Bad forest policy


In a paranoid response to publicity over the recent dramatic increase in severity of wildland and interface fires, there’s a lot of forest thinning going on in a misguided attempt to reduce fire danger (“Lost in the Woods,” HCN, 9/1/14). In the 1970s, when we were thinning the Southwestern forests, I’d probably killed about a quarter-million trees before I realized that we were doing more harm than good. The more enlightened districts are turning to fire rather than chainsaws to get the job done, but it’s the wrong job. Most of them still don’t understand how different today’s forests have become, due predominately to logging, thinning and climate change.

The U.S. Forest Service policy of one basic, universal method of thinning has resulted in the conversion of billions of dollars of what could have been tall, straight, valuable timber, into low-quality, sometimes almost worthless, overgrown bushes, and in many cases has resulted in a substantial increase in fire danger. Most of what we logged and thinned in the Southwest 30 to 50 years ago has recently been consumed by large, intense stand-replacement fires: the Rodeo-Chedeski in 2004, the Bear in 2006, the Wallow in 2011, the Whitewater-Baldy in 2012, the Rim Fire in 2013, and numerous smaller fires.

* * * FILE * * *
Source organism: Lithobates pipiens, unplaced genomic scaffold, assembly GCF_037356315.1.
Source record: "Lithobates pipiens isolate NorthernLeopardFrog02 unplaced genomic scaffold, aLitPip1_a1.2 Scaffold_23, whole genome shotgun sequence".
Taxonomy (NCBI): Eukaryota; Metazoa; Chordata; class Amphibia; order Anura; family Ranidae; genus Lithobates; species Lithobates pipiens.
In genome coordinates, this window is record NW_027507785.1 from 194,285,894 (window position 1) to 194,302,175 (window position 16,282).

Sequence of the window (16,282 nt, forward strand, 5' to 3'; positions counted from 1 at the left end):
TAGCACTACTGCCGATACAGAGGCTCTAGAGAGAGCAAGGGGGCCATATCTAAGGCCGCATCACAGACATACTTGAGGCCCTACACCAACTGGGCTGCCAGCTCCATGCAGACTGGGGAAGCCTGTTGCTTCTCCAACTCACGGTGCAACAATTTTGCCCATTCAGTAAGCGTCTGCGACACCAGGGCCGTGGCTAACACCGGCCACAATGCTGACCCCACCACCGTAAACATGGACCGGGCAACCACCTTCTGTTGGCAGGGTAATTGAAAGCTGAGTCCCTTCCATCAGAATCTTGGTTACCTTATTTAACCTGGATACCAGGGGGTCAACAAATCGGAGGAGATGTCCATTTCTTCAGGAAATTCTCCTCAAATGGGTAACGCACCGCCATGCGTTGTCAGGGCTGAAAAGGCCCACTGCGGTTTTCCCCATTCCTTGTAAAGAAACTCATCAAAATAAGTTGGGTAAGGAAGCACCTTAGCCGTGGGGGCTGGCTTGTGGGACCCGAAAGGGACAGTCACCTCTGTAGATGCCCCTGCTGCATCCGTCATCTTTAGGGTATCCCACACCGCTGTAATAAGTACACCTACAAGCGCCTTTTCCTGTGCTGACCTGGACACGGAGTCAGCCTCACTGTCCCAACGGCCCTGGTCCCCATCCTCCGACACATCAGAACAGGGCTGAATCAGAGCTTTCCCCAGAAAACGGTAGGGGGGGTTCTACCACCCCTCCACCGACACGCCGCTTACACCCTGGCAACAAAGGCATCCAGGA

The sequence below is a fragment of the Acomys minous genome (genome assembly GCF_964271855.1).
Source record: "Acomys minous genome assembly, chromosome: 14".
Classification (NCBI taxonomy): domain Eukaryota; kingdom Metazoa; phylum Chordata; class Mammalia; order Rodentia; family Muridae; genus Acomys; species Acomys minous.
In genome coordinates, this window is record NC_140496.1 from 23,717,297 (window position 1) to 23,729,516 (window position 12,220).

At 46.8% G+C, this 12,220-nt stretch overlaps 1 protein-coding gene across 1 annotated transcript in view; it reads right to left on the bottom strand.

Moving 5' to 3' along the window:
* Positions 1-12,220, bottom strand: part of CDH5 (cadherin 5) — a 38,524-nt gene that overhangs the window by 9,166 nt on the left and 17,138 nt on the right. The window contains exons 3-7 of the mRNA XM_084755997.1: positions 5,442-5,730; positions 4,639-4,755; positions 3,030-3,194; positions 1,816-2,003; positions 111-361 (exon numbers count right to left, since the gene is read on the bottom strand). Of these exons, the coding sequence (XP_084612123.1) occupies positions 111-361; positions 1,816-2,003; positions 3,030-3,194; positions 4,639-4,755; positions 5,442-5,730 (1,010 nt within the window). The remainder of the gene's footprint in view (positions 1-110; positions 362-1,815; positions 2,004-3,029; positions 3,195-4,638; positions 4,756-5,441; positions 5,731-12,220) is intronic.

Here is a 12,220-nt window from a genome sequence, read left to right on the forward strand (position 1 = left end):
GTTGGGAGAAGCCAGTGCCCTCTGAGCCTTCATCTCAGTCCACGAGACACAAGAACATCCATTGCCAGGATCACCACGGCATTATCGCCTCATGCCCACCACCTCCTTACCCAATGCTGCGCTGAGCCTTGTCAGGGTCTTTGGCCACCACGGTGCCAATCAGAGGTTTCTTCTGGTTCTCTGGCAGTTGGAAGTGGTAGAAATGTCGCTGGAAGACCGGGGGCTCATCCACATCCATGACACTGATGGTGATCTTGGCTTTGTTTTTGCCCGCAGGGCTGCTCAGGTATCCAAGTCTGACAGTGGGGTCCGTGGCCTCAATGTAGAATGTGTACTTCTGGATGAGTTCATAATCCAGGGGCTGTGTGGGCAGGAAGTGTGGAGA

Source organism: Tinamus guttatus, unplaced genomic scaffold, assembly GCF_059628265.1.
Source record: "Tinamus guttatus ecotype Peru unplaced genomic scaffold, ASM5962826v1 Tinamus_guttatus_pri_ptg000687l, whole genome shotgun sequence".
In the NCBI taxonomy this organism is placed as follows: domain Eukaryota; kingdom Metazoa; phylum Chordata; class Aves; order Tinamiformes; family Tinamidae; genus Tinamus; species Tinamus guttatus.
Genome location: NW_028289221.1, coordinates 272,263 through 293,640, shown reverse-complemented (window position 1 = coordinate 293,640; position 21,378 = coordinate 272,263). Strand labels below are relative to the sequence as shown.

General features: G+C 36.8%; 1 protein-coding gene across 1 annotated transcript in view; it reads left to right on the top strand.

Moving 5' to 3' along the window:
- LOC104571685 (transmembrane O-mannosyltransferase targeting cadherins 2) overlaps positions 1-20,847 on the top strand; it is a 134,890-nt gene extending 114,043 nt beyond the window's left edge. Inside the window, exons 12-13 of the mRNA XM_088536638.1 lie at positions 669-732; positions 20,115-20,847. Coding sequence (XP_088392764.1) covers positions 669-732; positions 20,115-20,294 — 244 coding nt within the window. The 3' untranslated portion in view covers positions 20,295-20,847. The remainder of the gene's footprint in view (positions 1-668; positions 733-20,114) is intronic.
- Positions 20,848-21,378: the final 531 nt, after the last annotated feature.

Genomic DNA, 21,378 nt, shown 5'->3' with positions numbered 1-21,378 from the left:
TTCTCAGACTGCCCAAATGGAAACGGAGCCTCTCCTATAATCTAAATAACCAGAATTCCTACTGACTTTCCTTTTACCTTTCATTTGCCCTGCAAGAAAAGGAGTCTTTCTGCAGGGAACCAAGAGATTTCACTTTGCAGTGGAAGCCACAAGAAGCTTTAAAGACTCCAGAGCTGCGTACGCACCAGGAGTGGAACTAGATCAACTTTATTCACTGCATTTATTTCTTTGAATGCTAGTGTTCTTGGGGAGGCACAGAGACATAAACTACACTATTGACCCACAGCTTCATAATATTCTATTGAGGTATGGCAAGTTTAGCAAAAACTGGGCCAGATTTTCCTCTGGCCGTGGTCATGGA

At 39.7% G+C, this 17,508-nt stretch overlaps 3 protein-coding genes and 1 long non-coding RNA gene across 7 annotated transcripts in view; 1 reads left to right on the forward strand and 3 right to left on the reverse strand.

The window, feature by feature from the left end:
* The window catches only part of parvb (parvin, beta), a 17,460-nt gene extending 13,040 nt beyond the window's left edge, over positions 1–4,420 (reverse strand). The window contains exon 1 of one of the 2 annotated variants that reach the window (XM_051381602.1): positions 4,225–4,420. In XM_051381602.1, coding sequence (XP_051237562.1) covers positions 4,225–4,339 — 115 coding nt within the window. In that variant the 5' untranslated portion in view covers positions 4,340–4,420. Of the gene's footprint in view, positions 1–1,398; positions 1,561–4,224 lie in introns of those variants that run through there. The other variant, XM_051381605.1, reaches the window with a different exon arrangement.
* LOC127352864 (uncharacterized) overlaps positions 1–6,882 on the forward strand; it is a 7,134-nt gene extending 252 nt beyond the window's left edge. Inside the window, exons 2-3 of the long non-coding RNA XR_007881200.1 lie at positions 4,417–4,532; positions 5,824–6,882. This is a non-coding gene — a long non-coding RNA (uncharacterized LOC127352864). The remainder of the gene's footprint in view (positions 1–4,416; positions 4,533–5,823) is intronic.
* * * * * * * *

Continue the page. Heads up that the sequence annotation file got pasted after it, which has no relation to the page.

Most types of forest are not steady-state ecosystems. They have a distinct birth, life and death. Inappropriate thinning of a young forest is like feeding growth hormones and steroids to children to make them grow up faster. You don’t get what you’re hoping for.

Bob Stockdale
Silver City, New Mexico

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